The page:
By JOE DANDRON
Capital News Service
LANSING — Businesses are closed, more than 817,000 people in Michigan have filed for unemployment benefits in the last three weeks and now courts are holding off on civil cases, postponing those involving minor infractions for the time being.
More serious cases are being handled remotely over Zoom video conferencing. John Nevin, Michigan Supreme Court communications director, says that experience has been “positive for the most part.”
But more important at a time of economic struggle when a record-high of more than 6 million Americans have filed for unemployment benefits, courts are holding off on fines and fees associated with civil cases by postponing them until the state is open for business..
Courts set the amount of fines for violations, said Lt. Brian Oleksyk, a State Police public information officer, and troopers are using more discretion when making traffic stops and issuing citations.
His district covers Lenawee, Hillsdale, Ingham, Livingston, Clinton, Eaton, Jackson, Washtenaw and Monroe counties.
Oleksyk said that while troopers are trying to remain visible to the public, they still must abide by social distancing practices.
In addition, authorities have said police legally can’t stop anyone on the road just because they aren’t staying inside.
Many courts, like those in Hillsdale County, are adjourning cases for civil infractions and aren’t requiring county residents to pay late charges on their fines.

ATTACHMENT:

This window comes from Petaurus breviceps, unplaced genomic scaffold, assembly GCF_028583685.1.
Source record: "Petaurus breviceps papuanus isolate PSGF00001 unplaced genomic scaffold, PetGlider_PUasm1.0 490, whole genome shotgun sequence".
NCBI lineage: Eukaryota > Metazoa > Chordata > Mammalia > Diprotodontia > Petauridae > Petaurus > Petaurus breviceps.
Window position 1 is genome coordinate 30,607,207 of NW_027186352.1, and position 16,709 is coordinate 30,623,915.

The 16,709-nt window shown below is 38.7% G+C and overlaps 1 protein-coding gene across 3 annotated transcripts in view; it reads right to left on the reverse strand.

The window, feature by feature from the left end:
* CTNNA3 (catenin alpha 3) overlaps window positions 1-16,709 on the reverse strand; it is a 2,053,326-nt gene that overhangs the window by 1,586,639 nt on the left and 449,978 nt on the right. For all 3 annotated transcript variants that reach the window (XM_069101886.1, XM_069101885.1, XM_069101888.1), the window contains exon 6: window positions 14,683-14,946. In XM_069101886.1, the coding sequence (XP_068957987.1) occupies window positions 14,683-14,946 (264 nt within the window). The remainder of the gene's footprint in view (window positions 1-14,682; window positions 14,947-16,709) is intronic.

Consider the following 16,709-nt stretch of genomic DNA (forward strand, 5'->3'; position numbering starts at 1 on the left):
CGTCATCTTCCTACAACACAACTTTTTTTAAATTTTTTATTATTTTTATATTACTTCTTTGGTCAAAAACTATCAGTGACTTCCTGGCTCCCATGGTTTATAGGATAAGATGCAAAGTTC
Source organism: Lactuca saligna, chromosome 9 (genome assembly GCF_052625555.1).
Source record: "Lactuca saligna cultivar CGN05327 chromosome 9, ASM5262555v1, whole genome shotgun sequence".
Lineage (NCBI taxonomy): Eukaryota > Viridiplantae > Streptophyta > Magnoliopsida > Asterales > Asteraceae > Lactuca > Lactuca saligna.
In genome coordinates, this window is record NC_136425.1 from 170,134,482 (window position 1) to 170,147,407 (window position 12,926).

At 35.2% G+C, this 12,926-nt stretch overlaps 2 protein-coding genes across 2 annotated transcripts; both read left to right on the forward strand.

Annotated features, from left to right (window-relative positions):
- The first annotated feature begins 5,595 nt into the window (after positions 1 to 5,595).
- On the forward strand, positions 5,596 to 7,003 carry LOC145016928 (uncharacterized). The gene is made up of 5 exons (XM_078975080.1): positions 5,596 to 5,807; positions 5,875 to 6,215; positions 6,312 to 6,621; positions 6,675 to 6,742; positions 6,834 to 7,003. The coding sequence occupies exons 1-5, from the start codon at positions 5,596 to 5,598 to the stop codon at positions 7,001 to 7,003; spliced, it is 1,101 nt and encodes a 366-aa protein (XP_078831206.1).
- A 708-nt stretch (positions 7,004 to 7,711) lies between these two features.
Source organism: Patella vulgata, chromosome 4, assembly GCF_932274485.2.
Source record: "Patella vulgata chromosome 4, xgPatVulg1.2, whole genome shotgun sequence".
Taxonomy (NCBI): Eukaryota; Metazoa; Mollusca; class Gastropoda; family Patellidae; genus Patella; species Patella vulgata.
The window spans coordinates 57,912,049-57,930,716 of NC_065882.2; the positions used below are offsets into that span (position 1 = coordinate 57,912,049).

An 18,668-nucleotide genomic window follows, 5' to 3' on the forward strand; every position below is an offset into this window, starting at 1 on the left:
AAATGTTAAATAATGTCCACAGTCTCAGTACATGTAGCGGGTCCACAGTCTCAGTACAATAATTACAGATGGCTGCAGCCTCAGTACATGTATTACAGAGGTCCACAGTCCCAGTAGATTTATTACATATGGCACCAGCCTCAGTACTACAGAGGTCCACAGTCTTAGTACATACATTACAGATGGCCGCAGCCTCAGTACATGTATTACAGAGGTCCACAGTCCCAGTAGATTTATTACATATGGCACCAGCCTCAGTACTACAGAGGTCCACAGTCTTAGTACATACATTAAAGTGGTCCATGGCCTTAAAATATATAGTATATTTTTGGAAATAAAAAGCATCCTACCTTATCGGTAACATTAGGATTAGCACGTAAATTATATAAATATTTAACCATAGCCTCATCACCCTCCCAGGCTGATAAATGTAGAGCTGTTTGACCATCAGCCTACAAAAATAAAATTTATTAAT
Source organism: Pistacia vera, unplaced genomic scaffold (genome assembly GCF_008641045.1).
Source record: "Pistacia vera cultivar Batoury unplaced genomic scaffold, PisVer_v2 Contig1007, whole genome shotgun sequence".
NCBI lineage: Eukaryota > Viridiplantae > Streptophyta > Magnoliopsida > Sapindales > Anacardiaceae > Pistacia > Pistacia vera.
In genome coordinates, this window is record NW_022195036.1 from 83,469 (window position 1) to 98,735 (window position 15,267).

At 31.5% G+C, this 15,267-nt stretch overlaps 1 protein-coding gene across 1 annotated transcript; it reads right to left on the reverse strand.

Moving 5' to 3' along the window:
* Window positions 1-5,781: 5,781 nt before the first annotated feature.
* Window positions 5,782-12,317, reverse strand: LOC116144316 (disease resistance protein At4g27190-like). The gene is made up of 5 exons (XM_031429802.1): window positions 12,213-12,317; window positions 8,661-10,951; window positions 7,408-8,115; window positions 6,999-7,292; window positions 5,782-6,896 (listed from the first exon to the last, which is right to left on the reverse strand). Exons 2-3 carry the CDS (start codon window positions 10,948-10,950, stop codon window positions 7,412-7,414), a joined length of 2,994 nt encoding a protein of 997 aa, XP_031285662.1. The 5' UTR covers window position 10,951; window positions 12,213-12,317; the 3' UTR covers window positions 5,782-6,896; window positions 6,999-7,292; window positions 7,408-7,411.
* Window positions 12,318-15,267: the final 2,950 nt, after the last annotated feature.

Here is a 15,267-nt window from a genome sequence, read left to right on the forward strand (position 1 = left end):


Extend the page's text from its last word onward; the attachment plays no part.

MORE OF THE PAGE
“Some of this has been required by our Supreme Court,” said Sara Lisznyai, the chief district judge in Hillsdale County. “First and foremost, we are adjourning cases, so if it says the charges are pending, they still will be.”
Lisznyai said the combination of a tough economic climate and high unemployment in the county presented officials with the choice of holding off on charging additional court fees.
Some people have payment plans for money owed to the courts, said Lisznyai. They aren’t being required to pay on time because so many area residents have lost their jobs as the COVID-19 pandemic halted non-essential work, she said.
“It recognizes that we have a significant amount of people who are unemployed,” Lisznyai said. “We are trying to work with everyone to get through this difficult time.”
Her caseload has been “paring down” since March as the courts have moved to virtual hearings, Lisznyai said.
Remote video hearings haven’t been an issue for Hillsdale County for the most part, she said. The only problems arose with technology and security initially.
Lisznyai said all hearings are posted on YouTube as a part of continued transparency in the judicial process.
Defendants can participate in arraignments and other court functions remotely. But felony hearings, preliminary hearings and most other hearings must be held in-person.
Supreme Court Chief Justice Bridget McCormack said, “Michigan’s judiciary is moving forward at light speed to make sure that virtual court proceedings are just as accessible, efficient and transparent as traditional proceedings.
“With the technological tools and the support, courts can protect public safety and constitutional rights and also prevent the spread of COVID-19,” McCormack said.